After ten minutes, drop the oven temperature to 350 F / 180 C / Gas Mark 4 and check on your loaf. Opening the oven door will drop the temperature quickly and help prevent the loaf from burning. Cook for a further twenty-five minutes and check again. When cooked the loaf will sound hollow when tapped on the bottom. It should be left to cool thoroughly on a wire rack before slicing.

For the toppings –

Gravadlax and Mustard and Dill Sauce

Ham and sliced Dill Pickle

Cream Cheese, fresh Prawns with Lemon and Paprika

Sliced hard boiled Eggs, Beef Tomato and crisp Bacon

Sliced rare roast Beef, Watercress, quick pickle Red Onion and Horseradish Crème Fraiche

Pickle Herring and Remoulade

Blue Cheese, Apple Batons, and Watercress

Smoked Salmon, Cream Cheese, Baby Gem and finely diced Red Onion

 

Allergens in the Rye Bread recipe are;

  Flour

Please see the Allergens Page


British Sandwich Week – The Best Ever Sandwich Recipe

Panfried Cheese Sandwich.jpg

It is British Sandwich Week and while my tastes have not changed that much, my favourite is still an unctuous melting ham and cheese sandwich and I have found the most incredible way to prepare one. No more lengthy preparation for a correct Croque Monsieur, forget the oven, throw away your toaster and get out your frying pan, I want to shout out from the rooftop just how incredible this sandwich is, and I want you to try it today. I’m so proud I might just enter in the granddaddy of all competitions, the big cheese ( sorry ) of competitive grilled sandwich making the Wisconsin Grilled Cheese Championships and a  $40,000 prize.

 

 

 

You can use any ham and any cheese that you have in the fridge and sliced white, it’s like the post night out store cupboard classic, I have just gone a little crazy in the delicatessen section and used some of my favourites.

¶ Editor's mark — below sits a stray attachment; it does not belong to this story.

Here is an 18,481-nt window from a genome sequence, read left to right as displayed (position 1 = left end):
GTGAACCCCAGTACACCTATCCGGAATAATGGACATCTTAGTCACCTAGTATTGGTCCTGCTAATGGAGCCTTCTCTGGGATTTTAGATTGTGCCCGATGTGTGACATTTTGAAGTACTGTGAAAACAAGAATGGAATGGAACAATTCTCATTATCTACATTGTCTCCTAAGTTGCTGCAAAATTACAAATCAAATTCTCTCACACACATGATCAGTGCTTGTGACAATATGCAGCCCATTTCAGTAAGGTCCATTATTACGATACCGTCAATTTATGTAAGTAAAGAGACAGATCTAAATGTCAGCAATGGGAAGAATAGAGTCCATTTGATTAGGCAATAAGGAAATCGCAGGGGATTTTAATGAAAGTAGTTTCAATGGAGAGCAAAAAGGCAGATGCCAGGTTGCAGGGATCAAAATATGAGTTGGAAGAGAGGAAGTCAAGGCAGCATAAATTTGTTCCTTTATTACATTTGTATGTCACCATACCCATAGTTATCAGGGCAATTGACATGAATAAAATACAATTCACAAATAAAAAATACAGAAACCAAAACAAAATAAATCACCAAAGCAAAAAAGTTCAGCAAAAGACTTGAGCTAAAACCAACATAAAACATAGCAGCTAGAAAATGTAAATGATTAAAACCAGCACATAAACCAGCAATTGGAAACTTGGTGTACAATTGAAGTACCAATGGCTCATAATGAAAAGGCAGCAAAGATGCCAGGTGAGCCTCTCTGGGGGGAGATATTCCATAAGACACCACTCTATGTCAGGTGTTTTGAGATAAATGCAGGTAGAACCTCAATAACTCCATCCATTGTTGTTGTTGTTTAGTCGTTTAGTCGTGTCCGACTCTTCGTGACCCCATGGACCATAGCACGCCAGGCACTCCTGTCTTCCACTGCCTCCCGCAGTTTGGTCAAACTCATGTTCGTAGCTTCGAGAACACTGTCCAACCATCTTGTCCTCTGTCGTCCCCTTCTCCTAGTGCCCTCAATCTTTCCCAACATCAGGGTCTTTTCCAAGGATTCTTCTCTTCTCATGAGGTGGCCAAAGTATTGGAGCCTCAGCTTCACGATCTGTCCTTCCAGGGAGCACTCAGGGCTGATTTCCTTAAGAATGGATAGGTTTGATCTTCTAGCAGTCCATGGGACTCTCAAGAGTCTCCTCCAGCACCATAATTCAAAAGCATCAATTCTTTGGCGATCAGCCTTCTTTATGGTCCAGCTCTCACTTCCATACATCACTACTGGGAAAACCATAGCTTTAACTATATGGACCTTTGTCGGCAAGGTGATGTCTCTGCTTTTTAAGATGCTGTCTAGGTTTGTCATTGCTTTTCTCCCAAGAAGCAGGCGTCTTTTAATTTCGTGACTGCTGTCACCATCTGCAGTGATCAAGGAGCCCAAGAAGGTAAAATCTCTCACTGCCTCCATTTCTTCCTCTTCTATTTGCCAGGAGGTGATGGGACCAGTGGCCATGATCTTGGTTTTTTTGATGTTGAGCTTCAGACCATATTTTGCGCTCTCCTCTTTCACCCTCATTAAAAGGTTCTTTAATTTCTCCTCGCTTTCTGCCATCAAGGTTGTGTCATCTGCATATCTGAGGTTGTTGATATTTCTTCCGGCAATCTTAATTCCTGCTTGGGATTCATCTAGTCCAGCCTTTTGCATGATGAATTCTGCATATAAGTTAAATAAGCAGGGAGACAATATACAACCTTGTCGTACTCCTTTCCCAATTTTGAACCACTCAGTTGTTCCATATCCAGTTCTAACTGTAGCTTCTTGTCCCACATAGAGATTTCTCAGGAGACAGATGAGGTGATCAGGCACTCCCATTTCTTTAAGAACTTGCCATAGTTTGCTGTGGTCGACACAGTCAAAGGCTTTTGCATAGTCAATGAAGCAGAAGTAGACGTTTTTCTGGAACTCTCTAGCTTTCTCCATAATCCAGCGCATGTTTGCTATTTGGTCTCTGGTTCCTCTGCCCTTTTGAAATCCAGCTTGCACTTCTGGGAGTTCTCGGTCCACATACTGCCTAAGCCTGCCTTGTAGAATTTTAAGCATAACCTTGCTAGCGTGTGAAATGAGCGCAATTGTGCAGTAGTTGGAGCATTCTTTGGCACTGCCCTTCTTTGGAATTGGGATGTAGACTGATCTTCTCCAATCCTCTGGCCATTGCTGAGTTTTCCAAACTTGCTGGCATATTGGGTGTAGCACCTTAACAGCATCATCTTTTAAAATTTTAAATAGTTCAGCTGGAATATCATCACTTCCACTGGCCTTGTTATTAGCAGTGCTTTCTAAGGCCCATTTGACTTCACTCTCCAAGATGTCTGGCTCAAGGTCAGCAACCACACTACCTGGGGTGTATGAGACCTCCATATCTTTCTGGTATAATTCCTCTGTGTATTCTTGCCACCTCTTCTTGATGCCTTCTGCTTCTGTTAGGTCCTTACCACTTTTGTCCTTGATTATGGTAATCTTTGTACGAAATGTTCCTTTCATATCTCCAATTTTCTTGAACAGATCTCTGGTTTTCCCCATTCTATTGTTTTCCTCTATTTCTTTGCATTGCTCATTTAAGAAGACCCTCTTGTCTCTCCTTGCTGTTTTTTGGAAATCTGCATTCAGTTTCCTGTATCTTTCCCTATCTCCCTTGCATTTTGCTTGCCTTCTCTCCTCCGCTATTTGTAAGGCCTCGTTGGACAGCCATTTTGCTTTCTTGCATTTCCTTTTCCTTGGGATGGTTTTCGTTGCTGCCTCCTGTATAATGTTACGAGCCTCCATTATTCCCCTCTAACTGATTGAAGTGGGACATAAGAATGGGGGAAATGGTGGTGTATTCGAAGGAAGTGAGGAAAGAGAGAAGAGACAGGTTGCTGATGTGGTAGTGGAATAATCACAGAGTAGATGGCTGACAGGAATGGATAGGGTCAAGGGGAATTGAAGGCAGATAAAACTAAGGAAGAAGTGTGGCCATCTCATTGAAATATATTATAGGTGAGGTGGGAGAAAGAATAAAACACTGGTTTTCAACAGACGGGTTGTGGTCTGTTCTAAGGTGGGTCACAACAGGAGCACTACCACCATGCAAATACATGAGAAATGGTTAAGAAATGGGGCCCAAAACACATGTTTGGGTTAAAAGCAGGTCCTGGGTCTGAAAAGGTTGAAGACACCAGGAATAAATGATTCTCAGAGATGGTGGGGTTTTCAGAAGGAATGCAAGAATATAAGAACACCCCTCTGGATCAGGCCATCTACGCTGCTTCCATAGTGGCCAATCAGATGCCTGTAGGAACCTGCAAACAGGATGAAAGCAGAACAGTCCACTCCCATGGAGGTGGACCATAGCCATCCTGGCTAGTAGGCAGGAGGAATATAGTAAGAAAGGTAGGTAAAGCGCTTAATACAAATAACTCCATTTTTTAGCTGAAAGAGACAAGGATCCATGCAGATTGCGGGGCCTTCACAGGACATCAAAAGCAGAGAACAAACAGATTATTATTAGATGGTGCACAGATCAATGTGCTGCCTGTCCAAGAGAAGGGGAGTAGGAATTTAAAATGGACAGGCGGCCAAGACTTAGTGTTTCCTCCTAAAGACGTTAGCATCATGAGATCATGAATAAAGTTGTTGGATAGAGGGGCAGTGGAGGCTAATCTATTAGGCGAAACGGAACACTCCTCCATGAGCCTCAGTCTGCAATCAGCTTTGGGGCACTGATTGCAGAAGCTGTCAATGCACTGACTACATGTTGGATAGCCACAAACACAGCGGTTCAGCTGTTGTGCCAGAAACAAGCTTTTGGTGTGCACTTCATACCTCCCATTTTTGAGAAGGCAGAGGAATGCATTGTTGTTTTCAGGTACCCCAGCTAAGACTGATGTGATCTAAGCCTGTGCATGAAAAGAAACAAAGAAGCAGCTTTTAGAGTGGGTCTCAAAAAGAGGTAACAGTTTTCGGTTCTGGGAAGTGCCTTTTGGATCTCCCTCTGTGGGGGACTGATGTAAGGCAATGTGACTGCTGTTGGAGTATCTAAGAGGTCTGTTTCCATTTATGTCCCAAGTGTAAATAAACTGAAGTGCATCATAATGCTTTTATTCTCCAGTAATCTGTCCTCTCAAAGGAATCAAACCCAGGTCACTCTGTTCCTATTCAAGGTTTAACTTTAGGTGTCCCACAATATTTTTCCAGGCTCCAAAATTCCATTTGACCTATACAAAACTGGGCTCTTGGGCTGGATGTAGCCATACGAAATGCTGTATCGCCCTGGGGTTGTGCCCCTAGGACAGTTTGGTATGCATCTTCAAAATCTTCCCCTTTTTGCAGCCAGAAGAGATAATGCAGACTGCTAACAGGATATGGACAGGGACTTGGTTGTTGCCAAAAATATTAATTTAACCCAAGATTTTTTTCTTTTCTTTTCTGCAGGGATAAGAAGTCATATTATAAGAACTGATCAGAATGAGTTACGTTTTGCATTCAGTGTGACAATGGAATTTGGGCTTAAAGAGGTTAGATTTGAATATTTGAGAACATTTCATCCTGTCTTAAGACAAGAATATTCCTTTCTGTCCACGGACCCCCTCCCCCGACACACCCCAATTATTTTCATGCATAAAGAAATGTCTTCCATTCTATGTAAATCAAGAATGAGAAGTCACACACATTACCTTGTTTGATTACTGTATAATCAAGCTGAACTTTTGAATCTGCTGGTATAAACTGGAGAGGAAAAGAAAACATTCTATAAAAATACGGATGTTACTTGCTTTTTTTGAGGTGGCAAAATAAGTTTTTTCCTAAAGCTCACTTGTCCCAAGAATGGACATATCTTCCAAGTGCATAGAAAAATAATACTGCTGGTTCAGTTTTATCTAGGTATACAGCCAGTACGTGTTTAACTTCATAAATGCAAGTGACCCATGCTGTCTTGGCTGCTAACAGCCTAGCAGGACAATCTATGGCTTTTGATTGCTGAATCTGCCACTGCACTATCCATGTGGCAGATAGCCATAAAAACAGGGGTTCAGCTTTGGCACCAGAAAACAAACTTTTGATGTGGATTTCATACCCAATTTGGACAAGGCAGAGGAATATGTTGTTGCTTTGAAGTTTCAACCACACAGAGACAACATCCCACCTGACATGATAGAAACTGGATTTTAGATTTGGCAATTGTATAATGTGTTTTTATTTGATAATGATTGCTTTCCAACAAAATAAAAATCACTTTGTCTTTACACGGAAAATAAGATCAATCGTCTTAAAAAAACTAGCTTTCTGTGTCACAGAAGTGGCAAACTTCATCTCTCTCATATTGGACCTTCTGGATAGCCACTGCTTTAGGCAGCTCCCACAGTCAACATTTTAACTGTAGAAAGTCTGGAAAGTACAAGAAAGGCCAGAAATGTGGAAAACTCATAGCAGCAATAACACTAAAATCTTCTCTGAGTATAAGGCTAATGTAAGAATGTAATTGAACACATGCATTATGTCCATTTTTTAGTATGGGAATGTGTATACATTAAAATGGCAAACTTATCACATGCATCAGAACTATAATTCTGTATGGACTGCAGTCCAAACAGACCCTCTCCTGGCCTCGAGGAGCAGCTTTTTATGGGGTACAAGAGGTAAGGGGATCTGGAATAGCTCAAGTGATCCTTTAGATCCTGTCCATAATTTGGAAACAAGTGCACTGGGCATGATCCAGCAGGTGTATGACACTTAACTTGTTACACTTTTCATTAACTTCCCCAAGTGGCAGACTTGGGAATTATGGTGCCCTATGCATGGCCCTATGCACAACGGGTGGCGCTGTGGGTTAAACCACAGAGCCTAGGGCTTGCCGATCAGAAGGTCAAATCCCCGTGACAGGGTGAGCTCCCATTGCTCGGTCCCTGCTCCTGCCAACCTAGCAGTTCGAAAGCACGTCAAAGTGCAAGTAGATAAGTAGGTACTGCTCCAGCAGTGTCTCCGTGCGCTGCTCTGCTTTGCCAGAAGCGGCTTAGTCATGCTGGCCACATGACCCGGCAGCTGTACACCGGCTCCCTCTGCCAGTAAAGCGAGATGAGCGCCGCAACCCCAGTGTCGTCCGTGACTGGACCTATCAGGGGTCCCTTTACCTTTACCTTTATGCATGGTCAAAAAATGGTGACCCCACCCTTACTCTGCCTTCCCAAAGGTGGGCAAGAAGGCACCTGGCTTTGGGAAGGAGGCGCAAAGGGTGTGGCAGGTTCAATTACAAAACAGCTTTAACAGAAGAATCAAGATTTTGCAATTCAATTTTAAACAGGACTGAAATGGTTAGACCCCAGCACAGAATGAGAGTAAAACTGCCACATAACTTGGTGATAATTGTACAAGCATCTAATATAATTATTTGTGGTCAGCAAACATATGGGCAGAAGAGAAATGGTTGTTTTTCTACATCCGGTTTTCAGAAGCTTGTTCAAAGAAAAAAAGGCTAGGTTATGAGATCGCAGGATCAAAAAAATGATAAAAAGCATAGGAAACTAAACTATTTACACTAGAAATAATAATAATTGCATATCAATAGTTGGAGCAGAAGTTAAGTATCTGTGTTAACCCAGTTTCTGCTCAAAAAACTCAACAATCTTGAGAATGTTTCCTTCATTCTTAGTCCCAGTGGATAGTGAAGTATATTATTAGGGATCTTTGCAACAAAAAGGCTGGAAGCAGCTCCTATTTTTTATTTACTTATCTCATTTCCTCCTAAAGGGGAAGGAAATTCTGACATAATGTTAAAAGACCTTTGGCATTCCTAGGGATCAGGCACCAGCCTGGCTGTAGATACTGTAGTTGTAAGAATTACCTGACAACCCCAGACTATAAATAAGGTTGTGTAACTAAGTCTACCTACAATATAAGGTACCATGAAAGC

The Best Ever Hot Ham and Cheese Sandwich

2 freshly sliced Bloomer Loaf

3 heaped tablespoons Mayonnaise

½ teaspoon Dijon Mustard

2 or more slices of Swiss Cheese such as Gruyère or Emmental

2 or more slices of Mature Cheddar

1 large slice of Smoked Ham

Assemble the sandwich as follows, on one piece of bread spread half of the mayonnaise and place mayonnaise side down on a plate, spread the other side of the bread with the mustard and top with the ham. Repeat the process with a second piece of bread and top with the cheese. Place together mayonnaise on the outside.

Heat a medium-sized, heavy-bottomed, non-stick frying pan over a very moderate heat and lay the sandwich in the pan, pressing down several times as the sandwich browns rather slowly on the bottom, for around three to four minutes. Turn and brown the sandwich on the other side, pressing down upon the sandwich several times until its bottom, too, is lightly browned and the cheese is starting to melt. Serve with salad and tomato chutney.

Wine and Beer

What to Drink? Try pairing your Sandwich with a fruity and refreshingly acidic Beaujolais wine or the citrus, fruity hoppy flavours of an American style IPA.

Allergens in this recipe are;

Flour  Milk  Mustard

Please see the Allergens Page

 


National Sandwich Week – Croque Monsieur Monte Cristo

Croque Monsieur Monte Cristo